Major Breakthrough for Severe Asthma Treatment

A landmark study has shown that severe asthma can be controlled using biologic therapies, without the addition of regular high-dose inhaled steroids which can have significant side effects.

The findings from the multinational SHAMAL study, published in The Lancet, demonstrated that 92% of patients using the biologic therapy benralizumab could safely reduce inhaled steroid dose and more than 60% could stop all use.

The study’s results could be transformative for severe asthma patients by minimising or eliminating the unpleasant, and often serious, side effects of inhaled steroids. 

Asthma is one of the most common respiratory diseases worldwide — affecting almost 300 million people — and around 3 to 5% of these have severe asthma. This leads to daily symptoms of breathlessness, chest tightness and cough, along with repeated asthma attacks which require frequent hospitalisation.

Benralizumab is a biologic therapy that reduces the number of inflammatory cells called eosinophil. This is produced in abnormal numbers in the airway of patients with severe asthma and is critically involved in the development of asthma attacks.

The SHAMAL study took place across 22 sites in four countries — the UK, France, Italy and Germany.The 208 patients were randomly assigned to taper their high dose inhaled steroid by  varying amounts over 32 weeks, followed by a 16 week maintenance period.

Approximately 90% of patients experienced no worsening of asthma symptoms and remained free of any exacerbations throughout the 48 week study.

Similar studies to SHAMAL will be necessary before firm recommendations can be made regarding the safety and efficacy of reducing or eliminating high dose steroid use with other biologic therapies.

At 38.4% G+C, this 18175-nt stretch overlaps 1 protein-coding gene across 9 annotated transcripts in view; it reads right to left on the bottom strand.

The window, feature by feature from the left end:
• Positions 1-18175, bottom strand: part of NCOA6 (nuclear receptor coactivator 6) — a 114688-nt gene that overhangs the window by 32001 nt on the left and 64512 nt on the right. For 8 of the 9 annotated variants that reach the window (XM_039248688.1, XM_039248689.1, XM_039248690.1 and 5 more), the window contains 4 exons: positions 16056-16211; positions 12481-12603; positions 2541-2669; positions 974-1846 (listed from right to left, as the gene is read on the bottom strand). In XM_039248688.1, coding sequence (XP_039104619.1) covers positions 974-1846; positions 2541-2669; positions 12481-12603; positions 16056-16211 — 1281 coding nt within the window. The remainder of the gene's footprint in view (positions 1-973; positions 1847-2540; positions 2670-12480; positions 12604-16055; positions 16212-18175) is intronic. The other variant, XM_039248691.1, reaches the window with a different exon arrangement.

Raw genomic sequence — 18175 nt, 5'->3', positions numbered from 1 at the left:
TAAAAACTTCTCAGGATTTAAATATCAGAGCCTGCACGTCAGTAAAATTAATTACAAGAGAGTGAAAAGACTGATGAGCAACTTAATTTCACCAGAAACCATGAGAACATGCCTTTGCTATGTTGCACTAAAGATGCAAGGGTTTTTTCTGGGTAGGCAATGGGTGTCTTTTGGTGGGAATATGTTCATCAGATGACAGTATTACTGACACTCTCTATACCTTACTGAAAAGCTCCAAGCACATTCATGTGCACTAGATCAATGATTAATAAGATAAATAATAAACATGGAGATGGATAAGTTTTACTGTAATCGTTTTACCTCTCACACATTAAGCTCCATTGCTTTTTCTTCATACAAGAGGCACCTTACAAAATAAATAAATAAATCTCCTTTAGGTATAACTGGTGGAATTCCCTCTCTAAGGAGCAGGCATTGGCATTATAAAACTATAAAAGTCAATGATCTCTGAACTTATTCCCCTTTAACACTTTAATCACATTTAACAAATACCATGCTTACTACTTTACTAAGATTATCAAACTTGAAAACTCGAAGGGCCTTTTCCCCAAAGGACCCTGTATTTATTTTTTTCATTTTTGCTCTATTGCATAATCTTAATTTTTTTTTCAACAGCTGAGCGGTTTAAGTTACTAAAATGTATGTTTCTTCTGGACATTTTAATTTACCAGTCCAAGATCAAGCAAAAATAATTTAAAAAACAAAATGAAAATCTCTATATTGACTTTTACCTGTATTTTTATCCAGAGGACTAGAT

David J Jackson, Liam G Heaney, Marc Humbert, Brian D Kent, Anat Shavit, Lina Hiljemark, Lynda Olinger, David Cohen, Andrew Menzies-Gow, Stephanie Korn, Claus Kroegel, Cristiano Caruso, Ilaria Baglivo, Stefania Colantuono, David Jackson, Dirk Skowasch, Fabiano Di Marco, Francis Couturaud, Frank Käßner, Iwona Cwiek, Markus Teber, Kornelia Knetsch, Jasmin Preuß, Gilles Devouassoux, Katrin Milger-Kneidinger, Liam Heaney, Lukas Jerrentrup, Marc Humbert, Margret Jandl, Hartmut Timmermann, Beatrice Probst, Maria D’Amato, Martin Hoffmann, Philippe Bonniaud, Guillaume Beltramo, Pierre-Olivier Girodet, Patrick Berger, Shuaib Nasser, Stéphanie Fry, Stephanie Korn, Sven Philip Aries, Thomas Koehler, Timothy Harrison. Reduction of daily maintenance inhaled corticosteroids in patients with severe eosinophilic asthma treated with benralizumab (SHAMAL): a randomised, multicentre, open-label, phase 4 study. The Lancet, 2023; DOI: 10.1016/S0140-6736(23)02284-5

King’s College London. (2023, December 8). Major breakthrough for severe asthma treatment. ScienceDaily. Retrieved December 11, 2023 from

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